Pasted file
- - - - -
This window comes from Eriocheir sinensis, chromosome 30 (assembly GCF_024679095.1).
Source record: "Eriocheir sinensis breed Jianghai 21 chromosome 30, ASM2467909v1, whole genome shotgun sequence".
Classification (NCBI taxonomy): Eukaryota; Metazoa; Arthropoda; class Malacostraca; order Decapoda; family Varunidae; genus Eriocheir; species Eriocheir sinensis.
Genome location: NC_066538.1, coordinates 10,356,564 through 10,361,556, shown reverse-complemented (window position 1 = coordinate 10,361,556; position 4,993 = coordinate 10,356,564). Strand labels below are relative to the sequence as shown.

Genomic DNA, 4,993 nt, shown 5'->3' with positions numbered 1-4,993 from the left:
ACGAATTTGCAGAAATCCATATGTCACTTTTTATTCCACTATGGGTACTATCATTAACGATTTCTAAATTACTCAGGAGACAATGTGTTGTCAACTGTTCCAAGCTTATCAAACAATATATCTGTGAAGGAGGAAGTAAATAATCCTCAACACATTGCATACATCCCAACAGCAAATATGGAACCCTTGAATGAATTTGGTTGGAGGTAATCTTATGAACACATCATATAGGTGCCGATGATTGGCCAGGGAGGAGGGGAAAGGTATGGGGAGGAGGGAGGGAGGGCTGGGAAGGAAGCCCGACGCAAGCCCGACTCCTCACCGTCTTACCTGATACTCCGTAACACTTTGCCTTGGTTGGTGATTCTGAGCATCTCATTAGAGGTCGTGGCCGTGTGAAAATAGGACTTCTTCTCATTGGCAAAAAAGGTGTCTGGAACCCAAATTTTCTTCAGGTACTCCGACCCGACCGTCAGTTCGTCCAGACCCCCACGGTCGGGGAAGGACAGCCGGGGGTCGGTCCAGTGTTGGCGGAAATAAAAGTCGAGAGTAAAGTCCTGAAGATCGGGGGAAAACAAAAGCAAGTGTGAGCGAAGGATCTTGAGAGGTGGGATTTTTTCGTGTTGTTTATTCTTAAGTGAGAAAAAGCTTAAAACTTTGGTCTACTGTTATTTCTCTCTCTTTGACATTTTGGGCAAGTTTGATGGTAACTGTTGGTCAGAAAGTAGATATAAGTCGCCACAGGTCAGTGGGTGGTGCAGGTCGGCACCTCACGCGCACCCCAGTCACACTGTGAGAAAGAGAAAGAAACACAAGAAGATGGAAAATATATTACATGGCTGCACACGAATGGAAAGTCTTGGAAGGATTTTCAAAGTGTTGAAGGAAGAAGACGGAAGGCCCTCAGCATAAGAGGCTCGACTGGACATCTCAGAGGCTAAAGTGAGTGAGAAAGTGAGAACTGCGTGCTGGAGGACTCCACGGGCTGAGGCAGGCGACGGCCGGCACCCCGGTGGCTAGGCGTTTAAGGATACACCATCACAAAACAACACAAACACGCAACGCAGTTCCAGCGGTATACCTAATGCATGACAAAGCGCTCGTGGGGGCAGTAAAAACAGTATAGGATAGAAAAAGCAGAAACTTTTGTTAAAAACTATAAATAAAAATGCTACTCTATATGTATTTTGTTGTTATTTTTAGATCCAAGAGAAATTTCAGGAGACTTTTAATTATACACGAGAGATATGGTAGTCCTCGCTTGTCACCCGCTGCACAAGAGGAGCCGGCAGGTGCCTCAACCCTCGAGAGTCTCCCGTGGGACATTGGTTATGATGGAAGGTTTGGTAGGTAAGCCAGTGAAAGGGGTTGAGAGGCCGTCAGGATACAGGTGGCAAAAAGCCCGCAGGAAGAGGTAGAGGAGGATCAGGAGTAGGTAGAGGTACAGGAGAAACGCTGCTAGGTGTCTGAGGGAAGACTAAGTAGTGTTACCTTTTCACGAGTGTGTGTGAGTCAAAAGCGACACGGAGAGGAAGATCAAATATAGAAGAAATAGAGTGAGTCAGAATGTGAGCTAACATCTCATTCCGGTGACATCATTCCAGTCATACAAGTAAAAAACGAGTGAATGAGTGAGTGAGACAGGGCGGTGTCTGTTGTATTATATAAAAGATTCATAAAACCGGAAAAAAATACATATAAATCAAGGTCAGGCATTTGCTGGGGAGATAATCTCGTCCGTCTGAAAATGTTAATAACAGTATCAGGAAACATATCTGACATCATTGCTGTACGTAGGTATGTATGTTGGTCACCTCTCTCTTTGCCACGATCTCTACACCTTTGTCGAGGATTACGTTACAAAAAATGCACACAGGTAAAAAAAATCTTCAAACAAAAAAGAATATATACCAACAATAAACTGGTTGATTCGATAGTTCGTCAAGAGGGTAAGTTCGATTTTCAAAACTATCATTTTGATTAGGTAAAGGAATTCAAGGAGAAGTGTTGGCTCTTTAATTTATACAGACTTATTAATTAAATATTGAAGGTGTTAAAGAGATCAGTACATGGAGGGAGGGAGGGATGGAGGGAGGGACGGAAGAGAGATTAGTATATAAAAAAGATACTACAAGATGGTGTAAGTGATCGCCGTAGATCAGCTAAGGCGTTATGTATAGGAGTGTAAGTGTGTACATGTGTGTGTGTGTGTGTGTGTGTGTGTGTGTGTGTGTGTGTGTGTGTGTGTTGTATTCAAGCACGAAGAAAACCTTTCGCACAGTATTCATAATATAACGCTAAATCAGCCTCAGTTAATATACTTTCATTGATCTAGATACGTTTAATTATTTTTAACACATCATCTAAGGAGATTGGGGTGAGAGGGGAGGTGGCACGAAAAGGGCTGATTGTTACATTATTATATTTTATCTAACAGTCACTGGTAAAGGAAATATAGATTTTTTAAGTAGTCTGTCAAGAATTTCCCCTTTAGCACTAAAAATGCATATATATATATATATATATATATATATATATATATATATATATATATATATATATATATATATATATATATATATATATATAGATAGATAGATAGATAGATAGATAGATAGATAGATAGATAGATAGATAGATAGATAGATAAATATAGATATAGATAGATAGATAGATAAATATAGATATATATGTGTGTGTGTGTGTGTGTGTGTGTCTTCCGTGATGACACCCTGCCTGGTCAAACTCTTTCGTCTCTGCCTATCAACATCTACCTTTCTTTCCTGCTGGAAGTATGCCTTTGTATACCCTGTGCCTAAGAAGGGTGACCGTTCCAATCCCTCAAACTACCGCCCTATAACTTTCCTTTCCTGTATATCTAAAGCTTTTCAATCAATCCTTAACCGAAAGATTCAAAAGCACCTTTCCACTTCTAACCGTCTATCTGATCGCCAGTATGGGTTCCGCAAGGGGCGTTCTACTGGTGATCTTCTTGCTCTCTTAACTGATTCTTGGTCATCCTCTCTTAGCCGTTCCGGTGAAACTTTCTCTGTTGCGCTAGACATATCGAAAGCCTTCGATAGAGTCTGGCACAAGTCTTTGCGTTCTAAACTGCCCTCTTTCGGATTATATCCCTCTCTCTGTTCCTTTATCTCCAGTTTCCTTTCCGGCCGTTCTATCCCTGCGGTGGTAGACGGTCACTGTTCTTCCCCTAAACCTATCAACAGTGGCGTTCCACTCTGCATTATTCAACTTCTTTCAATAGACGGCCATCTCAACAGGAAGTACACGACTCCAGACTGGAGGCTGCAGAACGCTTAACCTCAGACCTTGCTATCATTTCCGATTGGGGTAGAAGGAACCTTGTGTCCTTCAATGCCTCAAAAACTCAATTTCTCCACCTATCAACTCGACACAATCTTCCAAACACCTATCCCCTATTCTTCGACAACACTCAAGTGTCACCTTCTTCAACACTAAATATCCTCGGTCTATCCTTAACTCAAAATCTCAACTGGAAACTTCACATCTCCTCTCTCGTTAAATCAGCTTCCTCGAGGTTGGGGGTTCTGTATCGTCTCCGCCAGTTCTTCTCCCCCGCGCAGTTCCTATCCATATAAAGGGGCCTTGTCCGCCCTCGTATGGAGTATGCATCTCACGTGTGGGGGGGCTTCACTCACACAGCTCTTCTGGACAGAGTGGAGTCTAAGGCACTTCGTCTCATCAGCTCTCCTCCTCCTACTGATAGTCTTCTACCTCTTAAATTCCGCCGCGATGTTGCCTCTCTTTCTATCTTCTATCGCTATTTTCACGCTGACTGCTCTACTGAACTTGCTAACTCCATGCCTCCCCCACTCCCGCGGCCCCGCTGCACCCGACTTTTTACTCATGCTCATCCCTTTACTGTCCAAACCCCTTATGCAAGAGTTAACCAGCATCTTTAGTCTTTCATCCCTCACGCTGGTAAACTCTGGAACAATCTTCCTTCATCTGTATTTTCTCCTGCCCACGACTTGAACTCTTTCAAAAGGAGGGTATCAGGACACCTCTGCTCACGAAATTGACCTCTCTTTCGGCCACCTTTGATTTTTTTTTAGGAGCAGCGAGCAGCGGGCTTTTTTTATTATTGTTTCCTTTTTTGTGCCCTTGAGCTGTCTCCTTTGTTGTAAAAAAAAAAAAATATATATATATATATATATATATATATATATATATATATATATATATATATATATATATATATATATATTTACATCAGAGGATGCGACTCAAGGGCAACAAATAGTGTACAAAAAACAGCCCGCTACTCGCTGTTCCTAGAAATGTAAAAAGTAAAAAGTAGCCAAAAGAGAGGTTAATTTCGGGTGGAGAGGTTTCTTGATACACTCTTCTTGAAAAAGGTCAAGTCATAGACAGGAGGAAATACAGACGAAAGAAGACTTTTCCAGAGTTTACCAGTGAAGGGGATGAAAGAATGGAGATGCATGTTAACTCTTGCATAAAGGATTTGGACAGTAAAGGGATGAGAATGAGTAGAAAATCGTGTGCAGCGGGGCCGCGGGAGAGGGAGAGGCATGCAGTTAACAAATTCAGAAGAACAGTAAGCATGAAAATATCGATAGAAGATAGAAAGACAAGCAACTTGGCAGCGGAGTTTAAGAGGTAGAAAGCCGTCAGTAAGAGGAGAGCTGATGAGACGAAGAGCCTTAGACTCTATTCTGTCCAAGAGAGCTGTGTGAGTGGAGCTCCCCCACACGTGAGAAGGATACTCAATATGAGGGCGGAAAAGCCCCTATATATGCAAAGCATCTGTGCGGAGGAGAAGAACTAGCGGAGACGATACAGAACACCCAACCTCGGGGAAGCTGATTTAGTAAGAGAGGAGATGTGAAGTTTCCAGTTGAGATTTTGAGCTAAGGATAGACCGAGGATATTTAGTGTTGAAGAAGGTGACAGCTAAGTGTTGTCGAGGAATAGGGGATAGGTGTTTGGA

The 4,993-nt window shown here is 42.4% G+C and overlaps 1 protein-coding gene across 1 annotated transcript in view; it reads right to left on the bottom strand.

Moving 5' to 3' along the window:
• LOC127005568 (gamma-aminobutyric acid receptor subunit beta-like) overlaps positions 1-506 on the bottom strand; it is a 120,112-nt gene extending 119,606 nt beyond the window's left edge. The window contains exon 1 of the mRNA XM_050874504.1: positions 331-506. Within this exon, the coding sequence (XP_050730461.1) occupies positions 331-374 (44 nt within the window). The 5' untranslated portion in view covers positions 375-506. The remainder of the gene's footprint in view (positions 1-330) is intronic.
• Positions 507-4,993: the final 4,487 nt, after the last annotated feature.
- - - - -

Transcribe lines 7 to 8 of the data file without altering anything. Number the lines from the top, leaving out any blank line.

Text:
The 4,993-nt window shown here is 42.4% G+C and overlaps 1 protein-coding gene across 1 annotated transcript in view; it reads right to left on the bottom strand.

Moving 5' to 3' along the window: